Working as an engineering team typically values right. Do I do the quality thing or the quantity thing? So I think we see that a lot in infrastructure as code versus infrastructure as software. The end game that you hope to get to with code is you’ll probably end up with some logic and if you’re lucky, that logical will work. Whereas I feel like the end game that you hope you get to with software is you probably end up with tests and if you’re lucky, your test will pass and I think that we’re just raising the bar. It literally is just raising the caliber of what we consider done.
And ultimately I think infrastructure as code is we get shit done quickly. And I think infrastructure as software is our shit has tests and we can count on it. It might take us a little bit longer, but it’s not gonna break. And I think a lot of us are in this situation in our careers where we now are finding ourselves having more and more time to build right instead of right now. So let’s answer some questions.
Is infrastructure a software right for everything? God, no, no, it is not. Do not stop what you’re doing and go start writing go and, you know, building these things from scratch and telling yourself it’s gonna make all your problems go away. No, don’t do it. I know you’re thinking about doing it, don’t do it, because this is the whole thing we were trying to get away from in the first place. What I am trying to say is that there are situations where adopting the mindset of a team, of the human resource element of a software engineering team where you might actually find a lot of value in managing infrastructure as code, as software.
And as we saw with Cluster API earlier, there is a big similarity between the code and the software. The code turns into the software, that’s the point, but we’re now taking ownership of the software as well. So look at this very simple, lovely ASCII diagram I did. If this is you and you’re managing a lot of fucking servers and those servers are breaking from time to time and you’re seeing servers coming into and out of existence, having a small piece of software to help you manage this and identify these might be a lot easier than trying to go and find it manually and you’ll get here quickly as you and your team grow. So understanding that you’re going to get here and that you can borrow from infrastructure as software early is going to make this situation a lot more manageable when you get here.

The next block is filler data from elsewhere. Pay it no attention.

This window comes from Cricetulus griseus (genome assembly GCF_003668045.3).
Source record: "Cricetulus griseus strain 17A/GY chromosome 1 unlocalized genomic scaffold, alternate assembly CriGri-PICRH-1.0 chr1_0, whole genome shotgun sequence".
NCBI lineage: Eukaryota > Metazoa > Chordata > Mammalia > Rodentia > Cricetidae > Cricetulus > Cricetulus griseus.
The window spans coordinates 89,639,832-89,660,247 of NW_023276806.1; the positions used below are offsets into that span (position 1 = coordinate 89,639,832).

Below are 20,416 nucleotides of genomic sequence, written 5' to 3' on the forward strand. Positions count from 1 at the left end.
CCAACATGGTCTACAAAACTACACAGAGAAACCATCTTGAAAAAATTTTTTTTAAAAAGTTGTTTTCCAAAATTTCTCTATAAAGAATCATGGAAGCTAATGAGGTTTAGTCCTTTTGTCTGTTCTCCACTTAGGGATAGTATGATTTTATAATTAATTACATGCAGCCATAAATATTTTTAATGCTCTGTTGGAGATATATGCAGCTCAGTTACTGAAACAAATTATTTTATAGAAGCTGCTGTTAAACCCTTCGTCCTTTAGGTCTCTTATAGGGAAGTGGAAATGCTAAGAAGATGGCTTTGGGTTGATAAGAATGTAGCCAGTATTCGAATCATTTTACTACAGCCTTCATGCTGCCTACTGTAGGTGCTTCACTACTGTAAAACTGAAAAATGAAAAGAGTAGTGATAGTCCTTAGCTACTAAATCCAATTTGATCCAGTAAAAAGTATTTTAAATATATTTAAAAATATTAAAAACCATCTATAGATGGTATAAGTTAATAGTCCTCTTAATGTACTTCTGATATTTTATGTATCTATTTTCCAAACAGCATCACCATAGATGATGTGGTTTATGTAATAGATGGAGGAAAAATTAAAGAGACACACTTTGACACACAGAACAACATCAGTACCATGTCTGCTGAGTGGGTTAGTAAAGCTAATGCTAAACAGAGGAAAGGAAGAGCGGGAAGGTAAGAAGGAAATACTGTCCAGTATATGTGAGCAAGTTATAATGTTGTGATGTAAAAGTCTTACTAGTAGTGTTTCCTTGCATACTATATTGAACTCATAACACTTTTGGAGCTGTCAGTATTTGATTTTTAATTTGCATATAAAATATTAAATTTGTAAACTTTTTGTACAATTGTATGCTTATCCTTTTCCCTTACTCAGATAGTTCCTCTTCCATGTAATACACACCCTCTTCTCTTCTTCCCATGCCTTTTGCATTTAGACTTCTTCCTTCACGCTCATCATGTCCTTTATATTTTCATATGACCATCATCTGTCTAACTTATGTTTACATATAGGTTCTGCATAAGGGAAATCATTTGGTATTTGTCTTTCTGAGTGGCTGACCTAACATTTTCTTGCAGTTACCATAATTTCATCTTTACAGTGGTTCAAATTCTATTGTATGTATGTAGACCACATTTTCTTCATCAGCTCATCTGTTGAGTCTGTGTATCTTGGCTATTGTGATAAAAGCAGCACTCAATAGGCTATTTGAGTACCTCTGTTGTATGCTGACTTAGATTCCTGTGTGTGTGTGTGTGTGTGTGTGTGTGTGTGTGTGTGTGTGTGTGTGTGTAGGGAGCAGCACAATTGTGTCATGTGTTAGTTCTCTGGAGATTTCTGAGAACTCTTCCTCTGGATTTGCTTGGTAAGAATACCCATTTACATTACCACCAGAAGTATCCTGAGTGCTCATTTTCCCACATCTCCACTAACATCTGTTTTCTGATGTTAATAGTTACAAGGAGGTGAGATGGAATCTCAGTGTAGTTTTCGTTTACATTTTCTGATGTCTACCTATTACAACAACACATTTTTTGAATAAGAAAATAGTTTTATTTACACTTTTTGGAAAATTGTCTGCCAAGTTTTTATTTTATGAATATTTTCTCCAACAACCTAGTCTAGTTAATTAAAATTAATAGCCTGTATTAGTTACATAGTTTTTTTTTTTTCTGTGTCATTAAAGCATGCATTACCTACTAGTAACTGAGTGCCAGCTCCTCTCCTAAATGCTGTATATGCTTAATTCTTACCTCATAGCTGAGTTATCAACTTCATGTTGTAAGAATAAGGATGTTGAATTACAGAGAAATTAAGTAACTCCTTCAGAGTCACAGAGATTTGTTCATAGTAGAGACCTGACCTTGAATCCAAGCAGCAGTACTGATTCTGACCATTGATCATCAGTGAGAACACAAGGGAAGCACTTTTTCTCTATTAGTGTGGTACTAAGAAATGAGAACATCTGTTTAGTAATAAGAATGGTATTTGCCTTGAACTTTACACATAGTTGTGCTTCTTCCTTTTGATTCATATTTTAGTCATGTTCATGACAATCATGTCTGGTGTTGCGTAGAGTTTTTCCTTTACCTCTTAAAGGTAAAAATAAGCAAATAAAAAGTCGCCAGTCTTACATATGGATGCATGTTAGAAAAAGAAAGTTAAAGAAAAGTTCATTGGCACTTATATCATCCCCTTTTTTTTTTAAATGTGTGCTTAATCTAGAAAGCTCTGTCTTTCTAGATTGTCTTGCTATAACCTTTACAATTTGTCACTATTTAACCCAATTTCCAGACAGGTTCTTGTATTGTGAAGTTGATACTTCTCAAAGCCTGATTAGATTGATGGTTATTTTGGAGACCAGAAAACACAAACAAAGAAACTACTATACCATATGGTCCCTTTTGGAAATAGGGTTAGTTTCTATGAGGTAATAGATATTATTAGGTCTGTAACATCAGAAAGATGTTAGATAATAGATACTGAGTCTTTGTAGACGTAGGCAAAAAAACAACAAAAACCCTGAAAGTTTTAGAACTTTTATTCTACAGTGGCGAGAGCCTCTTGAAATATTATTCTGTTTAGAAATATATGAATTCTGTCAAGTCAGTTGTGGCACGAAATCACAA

So I’m gonna stop here. We’re at 23 minutes, I got seven minutes with my girl, Kat. We’re gonna talk to you all about all kinds of fun stuff. And I want to just again, say thank you to Pulumi for letting me come and give this talk. And I’m going to also record a small 10 minute case study about a program I did call NAML that is a concrete example of how to do some of this and I’ll talk a little bit about the pros and cons and I’ll post this on my blog if folks wanna see the case study of what I’m talking about later.
So thanks for coming to my talk and I will see you all next time.